In 2012, PSI enabled more than 4,500 rural families without access to piped water to safe water, and reached more than 6,500 individuals with evidence-based, face-to-face, participatory behavior change communication messages designed to motivate consistent water treatment and hand washing behaviors.  Globally PSI uses private sector approaches to create sustainable markets for household water treatment, handwashing and sanitation behaviors.  In Vietnam, PSI has social marketed SafeWat household water treatment and handwashing behaviors since 2005 with support from multiple funders.  As of early 2013, PSI’s WASH social marketing coverage includes the rural districts in 5 provinces of the Mekong Delta region: An Giang, Dong Thap, Vinh Long, Hau Giang & Can Tho.  PSI is one of the few WASH partners implementing at district and commune level in these provinces.  Unfortunately, it is difficult to capture the coverage of PSI programming using the “Mapping of NGOs WASH Program Location & Project Time” template as PSI implements social marketing activities at scale, with an aim of reaching all rural households without access to piped water in provinces in which we work.

Evidence-based communications, using a variety of appropriate channels including heavily illustrated print, market and community events and commune loudspeaker campaigns are used to motivate rural, low-income households to practice WASH behaviors. In partnership with the Women’s Union, PSI reaches rural households with young children with evidence-based, face-to-face messages.  In 2012, PSI made significant investments in building the Women’s Union outreach network’s capacity to utilize and monitor evidence-based behavior change communication techniques.  More than 100 rural outreach workers were trained in 2012 to use participatory BCC tools –instead of typical lecturing approaches—to motivate families to adopt safer WASH behaviors. PSI works with commercial sub-distributors and a network of more than 1,000 commercial outlets as well as private clinics in the selected provinces to improve convenient access to affordable, quality water treatment and to promote hand washing with soap.


In 2008 SNV Netherlands Development Organisation introduced Community Led Total Sanitation (CLTS) to Vietnam. SNV quickly learned that CLTS alone was not enough to achieve Sustainable Sanitation and Hygiene for All. Together with local partners in Vietnam and across 17 districts within 5 countries in Asia, SNV tested a more integrated approach, and the promising results of their work are presented in a recently published paper: “Sustainable Sanitation and Hygiene for All -A sector development approach for Vietnam”.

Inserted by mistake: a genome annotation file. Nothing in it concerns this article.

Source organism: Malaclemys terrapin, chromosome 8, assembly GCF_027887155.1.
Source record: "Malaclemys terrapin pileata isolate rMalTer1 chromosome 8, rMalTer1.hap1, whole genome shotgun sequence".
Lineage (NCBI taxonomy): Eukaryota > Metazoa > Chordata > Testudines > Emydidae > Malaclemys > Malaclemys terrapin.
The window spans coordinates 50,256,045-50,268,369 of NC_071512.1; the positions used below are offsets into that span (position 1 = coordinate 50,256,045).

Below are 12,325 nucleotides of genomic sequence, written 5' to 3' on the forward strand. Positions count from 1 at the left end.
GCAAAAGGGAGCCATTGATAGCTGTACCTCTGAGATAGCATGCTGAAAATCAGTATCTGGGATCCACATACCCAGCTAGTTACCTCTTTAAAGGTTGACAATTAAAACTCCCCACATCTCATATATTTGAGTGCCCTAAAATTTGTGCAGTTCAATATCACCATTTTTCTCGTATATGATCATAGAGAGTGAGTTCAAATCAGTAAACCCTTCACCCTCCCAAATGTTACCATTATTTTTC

The proven Sustainable Sanitation and Hygiene for All (SSH4A) approach integrates best practice in: sanitation demand creation; strengthening of sanitation markets; hygiene behavioural change communication (BCC); and strengthening governance, with special focus on gender and social inclusion. It is based on SNV and the International Water and Sanitation Centres (IRC) experience and expertise in institutionalising such practises at different levels of government and society and has been adapted and updated based on the experience of implementation.

Sustainable-Sanitation-and-Hygiene-for-All aims to facilitate the Government of Vietnam’s Ministry of Health development of the WASH sector. SNV is uniquely positioned to provide advisory services to the Ministry, as they seek to engage multiple stakeholders in a large scale effort to improve rural sanitation and hygiene to levels that match the modern country that Vietnam has become.

The essential characteristics of the Sustainable Sanitation and Hygiene for All approach are described in that paper. They include:

1. An integrated service delivery model, including professional learning

2. A sustainable sector as the long-term goal

3. Thorough, participatory and context specific preparation

4. Interlinked impact and capacity development targets

5. Combination of public services and market orientation

6. Attributing sector-functions to multiple stakeholders

This document has been produce in the hope that that it will contribute to bringing various stakeholders, including development partners, together on a joint path of working and learning to achieve Sustainable Sanitation and Hygiene for All in Vietnam.

The document is available at SNV’s website: http://www.snvworld.org/sites/www.snvworld.org/files/publications/sustainable_sanitation_and_hygiene_for_all_-_sector_development_approach_for_vietnam_0.pdf